The reason it's so important to keep the butter and buttermilk for biscuit dough as cold as possible (without freezing it) is to get nice, flaky biscuits. Cold butter turns into steam in the oven and pushes the layers of dough apart creating those flaky layers. If the butter is too warm, it will melt right out of the biscuits in the oven.
To make these flaky biscuits you’re going to build those layers of butter in two ways.
The first way is a technique called sabler (sab-lay), which involves pinching, smushing, and rubbing the flour into the dry ingredients. It's very easy, fun, and fast!
The second way borrows from a technique called lamination, which involves folding the dough to create horizontal layers of butter within the dough before you cut it.
HINT: Work quickly so the butter doesn’t start melting from the heat of your hands!
Once the butter pieces are about the size of large peas or small grapes, fold in the cold buttermilk just until everything is mostly combined. It’s okay — ideal, even! — if there are still lots of dry bits in the bowl.
As long as there’s no buttermilk pooling in the bowl and it’s mostly been absorbed in, STOP MIXING. Do not pass go, do not collect $200, etc, etc.
Then we do the second kind of butter lamination through a quick series of folds. The dough will be messy at first but after the second fold it will all hold together just fine.
Here's how it works: Turn the whole damp mess of flour and butter out onto a clean, lightly floured surface. Cut across it in a cross hatch pattern to cut through any remaining chunks of butter and help redistribute the moisture in the dough.
Then, use your hands and a bench scraper to pat it into a long rectangle shape about ½” high.
Do a letter fold: Slide the bench scraper under the top third of the dough rectangle and fold it down. Then do the same with the bottom third of dough, folding it up over the top fold. This is called a “letter fold" because it's how you fold paper when you mail a letter.
Slide the bench scraper under the folded dough packet and rotate it 90 degrees. Repeat the letter fold again, finishing by rotating the dough packet 90 degrees.
This time, after you rotate it, the dough will be much more cohesive and smooth. It's time to cut the biscuits.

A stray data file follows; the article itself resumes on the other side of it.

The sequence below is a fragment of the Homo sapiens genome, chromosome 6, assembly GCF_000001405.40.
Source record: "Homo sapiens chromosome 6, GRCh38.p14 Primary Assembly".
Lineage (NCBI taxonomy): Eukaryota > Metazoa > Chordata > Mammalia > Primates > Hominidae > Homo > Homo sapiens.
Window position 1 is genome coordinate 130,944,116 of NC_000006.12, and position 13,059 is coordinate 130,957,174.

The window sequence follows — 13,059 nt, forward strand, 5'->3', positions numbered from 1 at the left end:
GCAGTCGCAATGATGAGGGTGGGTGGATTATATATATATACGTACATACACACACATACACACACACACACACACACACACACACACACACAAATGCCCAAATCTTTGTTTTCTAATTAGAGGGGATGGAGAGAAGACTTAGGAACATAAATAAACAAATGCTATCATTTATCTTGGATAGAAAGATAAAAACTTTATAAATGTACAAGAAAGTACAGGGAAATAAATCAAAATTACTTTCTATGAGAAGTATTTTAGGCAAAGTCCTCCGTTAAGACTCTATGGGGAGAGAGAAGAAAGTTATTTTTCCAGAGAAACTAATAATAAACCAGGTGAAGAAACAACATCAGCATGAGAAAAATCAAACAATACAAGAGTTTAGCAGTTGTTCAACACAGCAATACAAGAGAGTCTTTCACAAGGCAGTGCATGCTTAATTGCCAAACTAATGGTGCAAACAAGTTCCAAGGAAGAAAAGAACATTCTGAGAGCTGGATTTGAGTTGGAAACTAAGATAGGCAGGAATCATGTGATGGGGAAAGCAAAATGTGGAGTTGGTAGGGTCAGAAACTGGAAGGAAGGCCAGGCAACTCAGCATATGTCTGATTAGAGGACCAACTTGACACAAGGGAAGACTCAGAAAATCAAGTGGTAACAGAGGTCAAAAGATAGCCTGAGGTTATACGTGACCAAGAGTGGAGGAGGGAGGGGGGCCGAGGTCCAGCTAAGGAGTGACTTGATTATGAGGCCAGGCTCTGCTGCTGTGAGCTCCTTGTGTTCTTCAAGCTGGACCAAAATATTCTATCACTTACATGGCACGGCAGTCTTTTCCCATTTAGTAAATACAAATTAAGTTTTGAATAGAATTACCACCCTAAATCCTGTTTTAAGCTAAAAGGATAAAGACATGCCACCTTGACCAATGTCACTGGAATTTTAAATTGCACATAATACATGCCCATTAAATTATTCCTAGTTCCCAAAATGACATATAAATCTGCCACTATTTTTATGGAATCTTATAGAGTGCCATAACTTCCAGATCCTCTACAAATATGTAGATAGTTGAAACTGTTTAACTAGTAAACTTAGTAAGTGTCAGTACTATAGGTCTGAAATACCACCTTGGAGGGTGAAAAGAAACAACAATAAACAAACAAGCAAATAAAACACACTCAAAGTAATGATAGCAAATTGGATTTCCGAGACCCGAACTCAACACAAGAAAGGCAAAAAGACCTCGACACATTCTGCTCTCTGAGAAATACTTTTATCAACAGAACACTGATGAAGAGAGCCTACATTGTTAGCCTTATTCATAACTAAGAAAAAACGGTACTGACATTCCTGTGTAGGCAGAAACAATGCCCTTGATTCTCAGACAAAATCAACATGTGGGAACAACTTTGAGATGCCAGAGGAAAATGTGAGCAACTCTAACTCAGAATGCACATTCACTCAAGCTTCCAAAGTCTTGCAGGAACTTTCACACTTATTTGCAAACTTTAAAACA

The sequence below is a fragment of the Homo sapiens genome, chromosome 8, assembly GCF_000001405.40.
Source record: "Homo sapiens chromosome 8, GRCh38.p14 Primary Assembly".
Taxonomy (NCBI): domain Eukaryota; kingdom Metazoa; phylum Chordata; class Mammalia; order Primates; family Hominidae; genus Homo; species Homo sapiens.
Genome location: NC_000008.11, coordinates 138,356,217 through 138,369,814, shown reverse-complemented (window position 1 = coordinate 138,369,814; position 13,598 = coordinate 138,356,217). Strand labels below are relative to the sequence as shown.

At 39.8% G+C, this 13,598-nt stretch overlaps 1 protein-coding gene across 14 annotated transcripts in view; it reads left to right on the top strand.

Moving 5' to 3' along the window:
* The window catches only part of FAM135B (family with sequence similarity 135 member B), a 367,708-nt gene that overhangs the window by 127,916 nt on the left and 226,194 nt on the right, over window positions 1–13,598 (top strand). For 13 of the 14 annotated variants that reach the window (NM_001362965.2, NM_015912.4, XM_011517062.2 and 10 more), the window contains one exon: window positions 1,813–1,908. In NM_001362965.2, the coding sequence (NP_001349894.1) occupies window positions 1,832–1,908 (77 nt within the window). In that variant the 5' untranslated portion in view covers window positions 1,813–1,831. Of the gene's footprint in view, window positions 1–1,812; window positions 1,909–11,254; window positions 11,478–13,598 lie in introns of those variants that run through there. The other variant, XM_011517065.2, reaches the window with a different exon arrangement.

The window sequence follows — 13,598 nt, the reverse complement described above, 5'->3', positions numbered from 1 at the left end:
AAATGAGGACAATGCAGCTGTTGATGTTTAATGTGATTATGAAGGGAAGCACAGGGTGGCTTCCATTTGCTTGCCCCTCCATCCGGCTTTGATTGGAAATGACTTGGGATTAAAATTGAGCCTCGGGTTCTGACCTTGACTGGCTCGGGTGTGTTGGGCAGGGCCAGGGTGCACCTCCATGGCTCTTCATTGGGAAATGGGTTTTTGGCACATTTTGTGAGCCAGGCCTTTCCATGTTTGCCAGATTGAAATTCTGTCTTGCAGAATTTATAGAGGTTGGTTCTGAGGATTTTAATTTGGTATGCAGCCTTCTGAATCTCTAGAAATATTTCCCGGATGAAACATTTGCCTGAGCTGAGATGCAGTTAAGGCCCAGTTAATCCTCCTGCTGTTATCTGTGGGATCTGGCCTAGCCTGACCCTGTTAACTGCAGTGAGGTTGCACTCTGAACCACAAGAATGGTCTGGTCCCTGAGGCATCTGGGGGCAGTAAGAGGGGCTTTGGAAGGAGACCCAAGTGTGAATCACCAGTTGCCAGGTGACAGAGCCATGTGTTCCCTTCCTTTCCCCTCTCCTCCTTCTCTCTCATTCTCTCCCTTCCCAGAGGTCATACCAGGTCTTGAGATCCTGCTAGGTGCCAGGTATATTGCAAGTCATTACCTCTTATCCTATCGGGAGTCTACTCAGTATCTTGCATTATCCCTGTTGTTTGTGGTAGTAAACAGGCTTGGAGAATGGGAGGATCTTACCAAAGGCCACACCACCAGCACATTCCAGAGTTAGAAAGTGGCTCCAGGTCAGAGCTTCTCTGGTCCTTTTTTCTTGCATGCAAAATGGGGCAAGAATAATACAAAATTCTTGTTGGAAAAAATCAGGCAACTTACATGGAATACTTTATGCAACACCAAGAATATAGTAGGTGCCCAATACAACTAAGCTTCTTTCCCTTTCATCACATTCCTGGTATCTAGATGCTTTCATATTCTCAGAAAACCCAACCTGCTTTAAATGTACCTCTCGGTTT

Pat the dough packet out into a 5-inch by 5-inch square shape about 1” tall.
Trim the absolute least amount you can off all four sides to release the tension from where the dough was folded so the layers can rise evenly. Pat the excess dough down on top of the biscuit square.
Clean off the edge of your bench scraper so it’s nice and sharp. Then cut the square into four equal pieces. That’s it! Those are your biscuits!
Brush the tops with egg wash, sprinkle with flaky sea salt, and you're ready to bake.
A few quick recipe notes
- This recipes uses a classic 1-2-3 biscuit ratio — 1 part butter, 2 parts buttermilk, 3 parts flour as the base recipe. I’ve adjusted it slightly to account for the fact that the compound butter also has garlic and herbs in it.
- Always cut and trim the biscuit dough by moving your knife or cutter in an up and down motion. If you slide it in a slicing motion along the counter you’ll close up all the outside layers and your biscuits will be flat.
- Keep your biscuit ingredients as COLD as possible. If it’s particularly hot or humid in your kitchen, you can even chill the dry ingredients before (or after) you pinch in the butter. Once you add the buttermilk the clock is ticking — work quickly to laminate and shape the dough.
- DO NOT OVERMIX your biscuit dough. Once you add the buttermilk you just want to fold it gently together just until no liquid remains. The flour will continue hydrating and absorbing the buttermilk as you work through the lamination process. At first it might not seem like it will hold together, but by the time you do the final fold, the dough will hold together just fine.